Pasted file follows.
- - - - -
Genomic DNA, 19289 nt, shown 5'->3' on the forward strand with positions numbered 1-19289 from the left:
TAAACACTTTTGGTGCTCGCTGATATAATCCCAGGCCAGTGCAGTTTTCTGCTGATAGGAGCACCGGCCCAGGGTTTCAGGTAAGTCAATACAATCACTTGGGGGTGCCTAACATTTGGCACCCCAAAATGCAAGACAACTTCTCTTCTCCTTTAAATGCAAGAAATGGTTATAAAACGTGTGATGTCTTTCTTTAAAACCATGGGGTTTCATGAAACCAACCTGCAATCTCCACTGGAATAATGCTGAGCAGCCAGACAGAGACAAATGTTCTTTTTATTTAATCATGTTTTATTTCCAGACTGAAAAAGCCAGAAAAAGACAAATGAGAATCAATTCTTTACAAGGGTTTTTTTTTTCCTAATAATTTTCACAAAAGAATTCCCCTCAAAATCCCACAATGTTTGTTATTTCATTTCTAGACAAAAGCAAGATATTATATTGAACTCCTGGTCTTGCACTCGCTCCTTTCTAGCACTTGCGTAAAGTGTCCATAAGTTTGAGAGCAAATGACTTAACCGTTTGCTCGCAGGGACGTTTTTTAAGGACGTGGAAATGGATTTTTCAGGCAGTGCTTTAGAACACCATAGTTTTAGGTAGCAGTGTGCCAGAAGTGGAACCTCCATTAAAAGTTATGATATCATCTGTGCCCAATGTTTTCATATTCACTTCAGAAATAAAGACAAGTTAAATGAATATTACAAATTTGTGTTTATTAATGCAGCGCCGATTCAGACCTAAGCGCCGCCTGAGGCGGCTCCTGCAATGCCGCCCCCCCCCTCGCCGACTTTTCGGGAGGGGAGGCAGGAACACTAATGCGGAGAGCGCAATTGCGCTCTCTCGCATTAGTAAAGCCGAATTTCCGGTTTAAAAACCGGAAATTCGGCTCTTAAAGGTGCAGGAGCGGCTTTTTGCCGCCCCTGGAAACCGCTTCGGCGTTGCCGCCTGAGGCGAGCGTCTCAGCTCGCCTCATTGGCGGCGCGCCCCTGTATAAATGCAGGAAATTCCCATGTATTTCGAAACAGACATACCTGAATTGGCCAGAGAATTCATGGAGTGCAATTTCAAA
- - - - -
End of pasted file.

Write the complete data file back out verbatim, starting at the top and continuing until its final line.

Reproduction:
Genomic DNA, 19289 nt, shown 5'->3' on the forward strand with positions numbered 1-19289 from the left:
TAAACACTTTTGGTGCTCGCTGATATAATCCCAGGCCAGTGCAGTTTTCTGCTGATAGGAGCACCGGCCCAGGGTTTCAGGTAAGTCAATACAATCACTTGGGGGTGCCTAACATTTGGCACCCCAAAATGCAAGACAACTTCTCTTCTCCTTTAAATGCAAGAAATGGTTATAAAACGTGTGATGTCTTTCTTTAAAACCATGGGGTTTCATGAAACCAACCTGCAATCTCCACTGGAATAATGCTGAGCAGCCAGACAGAGACAAATGTTCTTTTTATTTAATCATGTTTTATTTCCAGACTGAAAAAGCCAGAAAAAGACAAATGAGAATCAATTCTTTACAAGGGTTTTTTTTTTCCTAATAATTTTCACAAAAGAATTCCCCTCAAAATCCCACAATGTTTGTTATTTCATTTCTAGACAAAAGCAAGATATTATATTGAACTCCTGGTCTTGCACTCGCTCCTTTCTAGCACTTGCGTAAAGTGTCCATAAGTTTGAGAGCAAATGACTTAACCGTTTGCTCGCAGGGACGTTTTTTAAGGACGTGGAAATGGATTTTTCAGGCAGTGCTTTAGAACACCATAGTTTTAGGTAGCAGTGTGCCAGAAGTGGAACCTCCATTAAAAGTTATGATATCATCTGTGCCCAATGTTTTCATATTCACTTCAGAAATAAAGACAAGTTAAATGAATATTACAAATTTGTGTTTATTAATGCAGCGCCGATTCAGACCTAAGCGCCGCCTGAGGCGGCTCCTGCAATGCCGCCCCCCCCCTCGCCGACTTTTCGGGAGGGGAGGCAGGAACACTAATGCGGAGAGCGCAATTGCGCTCTCTCGCATTAGTAAAGCCGAATTTCCGGTTTAAAAACCGGAAATTCGGCTCTTAAAGGTGCAGGAGCGGCTTTTTGCCGCCCCTGGAAACCGCTTCGGCGTTGCCGCCTGAGGCGAGCGTCTCAGCTCGCCTCATTGGCGGCGCGCCCCTGTATAAATGCAGGAAATTCCCATGTATTTCGAAACAGACATACCTGAATTGGCCAGAGAATTCATGGAGTGCAATTTCAAA